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Ben Shaberman

Unavoidable Bumps — and Bumpers — in the Road

January 21st, 2008 by Ben

Unavoidable Bumps — and Bumpers — in the Road
The Washington Post
By Ben A. Shaberman
Special to The Washington Post
Monday, January 21, 2008; C10

Nothing says you’re pathetic quite like losing your bumper in the middle of traffic — except maybe the act of retrieving said bumper in front of an audience sitting comfortably in their shiny SUVs and late-model sports cars.

I lost my bumper after hitting the edge of a curb. I heard a loud clank but figured it was just the jack bouncing around in the trunk. Imagine my surprise when I saw my unattached bumper in the rearview mirror. By then, I was beginning to cross a bridge — a very unsafe place to stop. Once over the span, I pulled off and hustled back on foot to claim my car’s posterior appendage.

Fortunately, some good Samaritan had moved the bumper out of the traffic and onto the sidewalk, a doubly good deed because the road gunk covering the old hunk of rubber and metal was surely toxic.

As I began my Walk of Shame — trudging back over the bridge with bumper in hand — I wondered if it was time to give up on my 1989 Volvo 240. It had racked up more than 225,000 miles and the average Vespa has a higher book value, but like many ancient Volvo 240s, it still ran great. And, investing in a new car would reduce the amount of money I could put toward retirement. Not that I’m close to retiring, but what with Social Security sinking and the cost of everything else skyrocketing, I estimate that to maintain my modest standard of living in retirement, I’ll need roughly $9 million in my 401(k) — more if my vegan diet translates into longevity.

What also came to mind during that five-minute trek with my detachable bumper was how much I had grown to dislike our automobile-driven society. I began imagining what it would be like if we all drove SmartCars, or hybrids, or just any vehicle that got a minimum of 40 miles per gallon. What if we took the savings from fewer trips to the pump, smaller car payments and fewer pollution-caused illnesses and invested it in education for our kids, or health care for the elderly and underserved, or a $9 million retirement fund for me?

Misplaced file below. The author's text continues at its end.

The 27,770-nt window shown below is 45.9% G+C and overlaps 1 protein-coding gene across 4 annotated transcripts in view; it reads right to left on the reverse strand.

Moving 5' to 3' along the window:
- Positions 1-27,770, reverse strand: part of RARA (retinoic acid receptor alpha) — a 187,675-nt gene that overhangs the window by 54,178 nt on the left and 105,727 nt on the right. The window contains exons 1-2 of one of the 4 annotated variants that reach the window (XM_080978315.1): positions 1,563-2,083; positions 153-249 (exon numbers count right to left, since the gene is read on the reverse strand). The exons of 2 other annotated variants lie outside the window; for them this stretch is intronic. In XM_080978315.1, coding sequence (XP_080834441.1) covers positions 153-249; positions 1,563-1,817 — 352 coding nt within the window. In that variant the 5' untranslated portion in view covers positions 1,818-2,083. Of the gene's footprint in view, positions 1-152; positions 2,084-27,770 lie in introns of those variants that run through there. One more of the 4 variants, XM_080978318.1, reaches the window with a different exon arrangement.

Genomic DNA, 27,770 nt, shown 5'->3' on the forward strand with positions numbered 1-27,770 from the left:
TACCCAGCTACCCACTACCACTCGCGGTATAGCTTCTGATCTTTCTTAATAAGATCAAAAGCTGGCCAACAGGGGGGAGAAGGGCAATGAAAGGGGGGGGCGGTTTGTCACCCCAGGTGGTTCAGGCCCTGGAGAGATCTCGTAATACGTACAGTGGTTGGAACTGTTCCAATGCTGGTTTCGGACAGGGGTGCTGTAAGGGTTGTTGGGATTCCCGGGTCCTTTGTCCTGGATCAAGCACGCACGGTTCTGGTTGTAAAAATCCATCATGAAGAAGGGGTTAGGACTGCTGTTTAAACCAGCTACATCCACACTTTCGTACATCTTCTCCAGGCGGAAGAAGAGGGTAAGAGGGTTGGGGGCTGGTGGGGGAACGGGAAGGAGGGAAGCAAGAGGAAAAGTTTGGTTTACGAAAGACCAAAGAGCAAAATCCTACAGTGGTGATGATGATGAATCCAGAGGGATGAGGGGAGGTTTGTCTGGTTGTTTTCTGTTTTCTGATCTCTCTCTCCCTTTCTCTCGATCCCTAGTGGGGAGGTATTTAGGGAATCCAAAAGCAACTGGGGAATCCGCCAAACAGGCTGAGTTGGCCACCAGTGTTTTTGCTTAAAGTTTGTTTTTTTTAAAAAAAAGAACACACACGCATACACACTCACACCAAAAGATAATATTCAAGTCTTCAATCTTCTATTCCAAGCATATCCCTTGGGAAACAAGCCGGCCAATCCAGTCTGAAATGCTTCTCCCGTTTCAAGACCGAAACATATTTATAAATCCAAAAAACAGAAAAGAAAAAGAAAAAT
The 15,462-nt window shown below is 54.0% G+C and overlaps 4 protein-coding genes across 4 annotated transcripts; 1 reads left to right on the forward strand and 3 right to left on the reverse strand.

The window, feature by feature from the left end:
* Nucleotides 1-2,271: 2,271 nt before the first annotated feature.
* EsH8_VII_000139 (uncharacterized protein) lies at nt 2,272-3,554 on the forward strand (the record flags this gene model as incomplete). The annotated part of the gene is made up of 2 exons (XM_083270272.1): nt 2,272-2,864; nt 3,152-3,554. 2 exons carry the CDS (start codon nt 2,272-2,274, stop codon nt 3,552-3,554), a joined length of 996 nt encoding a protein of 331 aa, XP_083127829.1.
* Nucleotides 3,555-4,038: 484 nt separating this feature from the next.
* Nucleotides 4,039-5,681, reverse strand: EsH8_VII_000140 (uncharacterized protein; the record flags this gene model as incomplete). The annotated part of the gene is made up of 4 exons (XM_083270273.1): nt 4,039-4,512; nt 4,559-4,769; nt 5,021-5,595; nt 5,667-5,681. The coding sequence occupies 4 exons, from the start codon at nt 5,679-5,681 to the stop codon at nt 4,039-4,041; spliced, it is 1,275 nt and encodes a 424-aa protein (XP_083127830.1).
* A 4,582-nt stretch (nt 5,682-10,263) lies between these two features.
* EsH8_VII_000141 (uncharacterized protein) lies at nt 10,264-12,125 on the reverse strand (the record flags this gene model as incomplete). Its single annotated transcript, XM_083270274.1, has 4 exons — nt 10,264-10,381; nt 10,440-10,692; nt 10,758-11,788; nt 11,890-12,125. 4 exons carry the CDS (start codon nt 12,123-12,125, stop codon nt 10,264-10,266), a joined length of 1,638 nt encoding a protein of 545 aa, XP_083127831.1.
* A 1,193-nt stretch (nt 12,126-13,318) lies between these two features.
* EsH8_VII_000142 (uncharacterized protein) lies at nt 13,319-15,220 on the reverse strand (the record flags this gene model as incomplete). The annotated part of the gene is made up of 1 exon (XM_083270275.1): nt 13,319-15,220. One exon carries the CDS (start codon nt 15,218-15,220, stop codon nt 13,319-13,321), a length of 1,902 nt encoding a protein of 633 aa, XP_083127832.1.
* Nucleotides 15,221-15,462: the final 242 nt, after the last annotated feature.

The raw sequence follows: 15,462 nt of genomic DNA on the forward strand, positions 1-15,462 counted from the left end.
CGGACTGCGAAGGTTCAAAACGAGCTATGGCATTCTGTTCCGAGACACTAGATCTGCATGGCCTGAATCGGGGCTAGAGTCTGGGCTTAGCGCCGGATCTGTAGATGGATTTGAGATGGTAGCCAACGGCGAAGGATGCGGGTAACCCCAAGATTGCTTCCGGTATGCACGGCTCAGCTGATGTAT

By the time I got back to the Volvo, I was feeling pretty good about my frugal choice of transportation. Sure the old car wasn’t perfect — I wish it got better than 25 miles per gallon — but many cars out there are more wasteful. My Walk of Shame had become a Walk of Hope. I found myself humming “We’ve Only Just Begun.”And so it seemed. My trusty independent mechanic, Han, was able to hook me up with a used, i.e. recycled, bumper from a junkyard for $150. I hoped to take my Volvo to 300,000 miles and beyond.

At the 235,000-mile mark, I learned a new automotive lesson:Losing a bumper isn’t nearly as pathetic as having your car catch on fire in front of your place of employment at the height of evening rush hour.

The first hint of trouble was when the car stalled as I was leaving my office parking lot. It started right back up but made it only a few yards before conking out again.

The second hint of trouble was the plume of smoke coming from under the hood.I made a hurried search for any valuable items, got out of the Volvo and, standing in the cloud of smoke, directed traffic around my burning car. The police and fire department came. My co-workers — Angie, Mitsy, Linda and Dorie — came driving by on their way home for the evening. I’m not sure what proper car-fire etiquette is, but they were all very willing to give me a ride or help in any way they could.

Frankly, this was the most excitement I’d had since someone brought a dish made with chicken stock to a vegan potluck.

I must admit, I was hoping to see my car burst into flames. I’m not an arsonist nor do I seek out mass destruction, but I am a guy and even we compassionate men have a bit of pyromaniac tucked away in the recesses of our crowded minds.

Alas, there was no explosive drama, though there was significant damage under the hood, and the car was later deemed totaled. I got $751 from my insurance company — not quite enough to buy a new hybrid but a respectable sum nonetheless.

About a week after The Great Fire, I paid a visit to the junkyard to claim a few items from the car trunk — snow shovel, boots, portable radio. I was sad to see my old Volvo in a muddy field among piles of twisted and rusting car frames. This really was the end of the road.I take consolation in the fact that the Volvo outlasted three computers, three careers and four relationships. And maybe a bumper or wheel will live on as a replacement part for another 240. With the huge cost of retirement, used auto parts just might be my legacy.

Posted in The Washington Post

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